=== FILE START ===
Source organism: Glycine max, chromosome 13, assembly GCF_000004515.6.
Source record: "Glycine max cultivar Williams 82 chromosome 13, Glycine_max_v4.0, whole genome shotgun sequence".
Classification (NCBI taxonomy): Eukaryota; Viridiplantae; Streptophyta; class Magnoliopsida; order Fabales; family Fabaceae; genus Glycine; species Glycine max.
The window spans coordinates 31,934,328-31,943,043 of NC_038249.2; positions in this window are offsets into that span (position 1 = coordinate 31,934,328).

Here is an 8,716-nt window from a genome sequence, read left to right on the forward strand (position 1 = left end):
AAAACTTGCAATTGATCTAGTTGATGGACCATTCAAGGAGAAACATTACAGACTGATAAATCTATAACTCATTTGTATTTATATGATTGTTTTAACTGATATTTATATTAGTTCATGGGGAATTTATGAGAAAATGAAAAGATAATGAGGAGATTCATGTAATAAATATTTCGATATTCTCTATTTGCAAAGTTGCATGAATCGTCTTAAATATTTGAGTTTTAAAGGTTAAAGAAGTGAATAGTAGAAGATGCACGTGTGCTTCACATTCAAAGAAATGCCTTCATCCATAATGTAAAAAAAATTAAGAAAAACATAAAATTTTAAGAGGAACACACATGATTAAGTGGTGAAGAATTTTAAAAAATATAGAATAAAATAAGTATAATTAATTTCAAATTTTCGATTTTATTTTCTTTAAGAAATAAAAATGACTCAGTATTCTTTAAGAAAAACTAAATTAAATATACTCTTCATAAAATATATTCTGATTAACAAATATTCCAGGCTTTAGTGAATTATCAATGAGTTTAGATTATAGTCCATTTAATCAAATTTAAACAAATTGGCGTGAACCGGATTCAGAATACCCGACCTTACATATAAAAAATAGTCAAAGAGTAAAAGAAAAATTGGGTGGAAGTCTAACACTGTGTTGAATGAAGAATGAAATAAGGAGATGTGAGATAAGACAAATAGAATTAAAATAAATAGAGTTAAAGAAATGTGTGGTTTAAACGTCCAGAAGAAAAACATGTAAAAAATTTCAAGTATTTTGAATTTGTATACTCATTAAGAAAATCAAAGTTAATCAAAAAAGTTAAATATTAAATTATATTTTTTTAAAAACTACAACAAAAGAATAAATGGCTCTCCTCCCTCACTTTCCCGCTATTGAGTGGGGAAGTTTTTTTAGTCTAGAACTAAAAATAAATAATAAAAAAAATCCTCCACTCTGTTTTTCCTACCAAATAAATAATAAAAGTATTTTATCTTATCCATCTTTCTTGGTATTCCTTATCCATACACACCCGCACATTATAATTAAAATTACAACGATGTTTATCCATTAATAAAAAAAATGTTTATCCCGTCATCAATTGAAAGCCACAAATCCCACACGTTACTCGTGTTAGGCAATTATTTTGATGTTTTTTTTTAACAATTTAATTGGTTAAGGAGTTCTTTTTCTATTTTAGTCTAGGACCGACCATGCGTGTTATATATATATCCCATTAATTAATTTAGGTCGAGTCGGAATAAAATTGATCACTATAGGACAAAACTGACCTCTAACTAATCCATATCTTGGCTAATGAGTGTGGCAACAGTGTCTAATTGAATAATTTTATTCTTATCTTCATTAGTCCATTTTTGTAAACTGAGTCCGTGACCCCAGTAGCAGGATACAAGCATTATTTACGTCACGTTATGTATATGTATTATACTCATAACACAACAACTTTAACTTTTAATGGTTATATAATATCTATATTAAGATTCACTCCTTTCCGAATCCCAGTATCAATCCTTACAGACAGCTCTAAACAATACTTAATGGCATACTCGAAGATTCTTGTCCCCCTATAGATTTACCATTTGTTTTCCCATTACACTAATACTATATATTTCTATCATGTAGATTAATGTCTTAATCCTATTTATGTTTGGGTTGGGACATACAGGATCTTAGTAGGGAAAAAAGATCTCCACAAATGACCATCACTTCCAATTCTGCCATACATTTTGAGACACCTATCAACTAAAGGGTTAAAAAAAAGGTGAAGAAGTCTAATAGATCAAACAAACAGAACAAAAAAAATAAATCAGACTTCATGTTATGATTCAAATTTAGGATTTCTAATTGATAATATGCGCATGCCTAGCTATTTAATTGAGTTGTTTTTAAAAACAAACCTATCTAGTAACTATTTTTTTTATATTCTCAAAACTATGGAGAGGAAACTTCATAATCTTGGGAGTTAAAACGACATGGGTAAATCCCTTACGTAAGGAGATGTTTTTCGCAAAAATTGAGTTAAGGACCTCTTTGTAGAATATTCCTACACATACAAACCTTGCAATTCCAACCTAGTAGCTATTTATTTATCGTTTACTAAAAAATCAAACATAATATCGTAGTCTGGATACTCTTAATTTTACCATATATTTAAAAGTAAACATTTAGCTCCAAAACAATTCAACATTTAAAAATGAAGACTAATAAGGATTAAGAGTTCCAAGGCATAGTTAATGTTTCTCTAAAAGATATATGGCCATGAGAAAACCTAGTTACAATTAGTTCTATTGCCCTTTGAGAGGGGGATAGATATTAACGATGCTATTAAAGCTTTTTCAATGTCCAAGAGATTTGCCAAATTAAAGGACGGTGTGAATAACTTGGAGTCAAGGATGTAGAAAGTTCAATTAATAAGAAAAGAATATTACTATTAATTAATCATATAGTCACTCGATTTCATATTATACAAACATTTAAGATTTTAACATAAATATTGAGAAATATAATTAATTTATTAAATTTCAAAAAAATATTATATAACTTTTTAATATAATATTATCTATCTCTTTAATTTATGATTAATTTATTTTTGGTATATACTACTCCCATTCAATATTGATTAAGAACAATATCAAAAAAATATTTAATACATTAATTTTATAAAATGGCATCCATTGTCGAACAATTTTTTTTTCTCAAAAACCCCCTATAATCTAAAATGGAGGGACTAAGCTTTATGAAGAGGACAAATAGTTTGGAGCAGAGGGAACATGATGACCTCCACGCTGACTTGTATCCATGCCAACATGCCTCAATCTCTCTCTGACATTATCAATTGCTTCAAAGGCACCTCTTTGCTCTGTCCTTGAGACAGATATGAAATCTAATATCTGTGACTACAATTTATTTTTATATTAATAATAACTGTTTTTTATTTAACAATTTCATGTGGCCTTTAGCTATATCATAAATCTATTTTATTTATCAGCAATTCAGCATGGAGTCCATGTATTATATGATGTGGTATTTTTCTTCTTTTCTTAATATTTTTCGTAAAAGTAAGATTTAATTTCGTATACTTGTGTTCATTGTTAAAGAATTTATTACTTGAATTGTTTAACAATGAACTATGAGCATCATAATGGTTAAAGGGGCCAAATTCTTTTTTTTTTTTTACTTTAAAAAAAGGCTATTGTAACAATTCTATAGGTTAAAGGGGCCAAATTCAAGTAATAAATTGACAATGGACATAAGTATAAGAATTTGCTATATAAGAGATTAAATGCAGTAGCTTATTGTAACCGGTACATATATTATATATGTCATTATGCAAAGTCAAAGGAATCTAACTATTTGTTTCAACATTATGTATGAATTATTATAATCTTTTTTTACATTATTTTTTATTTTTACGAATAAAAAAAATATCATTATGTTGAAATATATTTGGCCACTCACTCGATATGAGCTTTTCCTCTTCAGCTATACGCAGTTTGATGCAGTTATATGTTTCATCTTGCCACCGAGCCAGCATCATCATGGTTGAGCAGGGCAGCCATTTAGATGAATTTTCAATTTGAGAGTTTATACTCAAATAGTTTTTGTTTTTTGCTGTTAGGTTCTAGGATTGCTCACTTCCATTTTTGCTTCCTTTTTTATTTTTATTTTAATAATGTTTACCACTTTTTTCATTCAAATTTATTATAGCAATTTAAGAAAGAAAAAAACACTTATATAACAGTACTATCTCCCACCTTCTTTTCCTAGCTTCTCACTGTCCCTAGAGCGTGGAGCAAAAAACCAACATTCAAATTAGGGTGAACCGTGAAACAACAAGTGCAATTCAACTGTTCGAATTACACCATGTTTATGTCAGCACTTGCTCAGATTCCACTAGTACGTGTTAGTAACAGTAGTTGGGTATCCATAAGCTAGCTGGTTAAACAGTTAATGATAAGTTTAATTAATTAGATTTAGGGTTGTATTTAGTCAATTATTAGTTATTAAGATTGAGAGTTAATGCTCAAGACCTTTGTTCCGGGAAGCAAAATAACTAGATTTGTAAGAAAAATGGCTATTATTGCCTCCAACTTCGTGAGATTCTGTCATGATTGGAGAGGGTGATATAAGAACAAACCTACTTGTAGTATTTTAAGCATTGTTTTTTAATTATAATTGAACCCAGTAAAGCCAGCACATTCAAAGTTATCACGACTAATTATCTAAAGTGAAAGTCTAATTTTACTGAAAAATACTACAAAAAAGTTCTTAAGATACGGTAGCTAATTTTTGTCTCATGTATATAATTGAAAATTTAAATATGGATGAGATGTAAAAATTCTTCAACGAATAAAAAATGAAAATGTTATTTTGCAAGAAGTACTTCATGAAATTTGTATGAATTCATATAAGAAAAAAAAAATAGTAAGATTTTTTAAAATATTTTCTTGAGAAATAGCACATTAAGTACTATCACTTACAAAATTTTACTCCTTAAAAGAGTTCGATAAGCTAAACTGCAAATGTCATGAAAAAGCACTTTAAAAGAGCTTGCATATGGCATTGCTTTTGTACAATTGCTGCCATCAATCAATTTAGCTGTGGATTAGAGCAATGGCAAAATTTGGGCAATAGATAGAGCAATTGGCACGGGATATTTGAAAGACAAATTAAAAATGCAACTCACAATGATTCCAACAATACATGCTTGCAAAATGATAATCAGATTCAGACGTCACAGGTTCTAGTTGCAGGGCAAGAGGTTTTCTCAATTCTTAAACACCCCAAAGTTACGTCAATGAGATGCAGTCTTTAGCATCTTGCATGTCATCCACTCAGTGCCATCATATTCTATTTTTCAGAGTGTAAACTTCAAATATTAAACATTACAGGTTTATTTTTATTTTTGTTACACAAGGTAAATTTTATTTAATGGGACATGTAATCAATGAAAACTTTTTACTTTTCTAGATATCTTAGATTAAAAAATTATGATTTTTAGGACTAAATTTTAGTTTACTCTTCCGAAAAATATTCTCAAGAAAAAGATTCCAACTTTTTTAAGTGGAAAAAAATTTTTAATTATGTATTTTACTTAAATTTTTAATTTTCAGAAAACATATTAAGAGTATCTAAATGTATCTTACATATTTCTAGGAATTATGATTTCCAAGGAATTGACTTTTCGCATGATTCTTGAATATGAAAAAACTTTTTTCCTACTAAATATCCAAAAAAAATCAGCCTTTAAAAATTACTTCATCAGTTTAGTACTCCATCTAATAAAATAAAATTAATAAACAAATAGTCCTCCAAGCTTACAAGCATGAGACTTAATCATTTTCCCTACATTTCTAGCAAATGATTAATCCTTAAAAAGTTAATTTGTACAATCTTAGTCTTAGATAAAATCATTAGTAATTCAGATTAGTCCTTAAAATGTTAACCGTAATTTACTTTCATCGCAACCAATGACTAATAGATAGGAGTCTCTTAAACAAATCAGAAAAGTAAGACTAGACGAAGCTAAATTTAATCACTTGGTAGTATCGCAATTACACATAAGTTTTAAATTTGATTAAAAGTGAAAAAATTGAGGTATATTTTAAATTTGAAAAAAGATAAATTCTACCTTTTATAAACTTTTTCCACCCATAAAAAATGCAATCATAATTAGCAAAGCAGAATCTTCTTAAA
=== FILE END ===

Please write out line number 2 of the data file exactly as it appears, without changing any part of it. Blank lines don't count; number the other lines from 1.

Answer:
Source record: "Glycine max cultivar Williams 82 chromosome 13, Glycine_max_v4.0, whole genome shotgun sequence".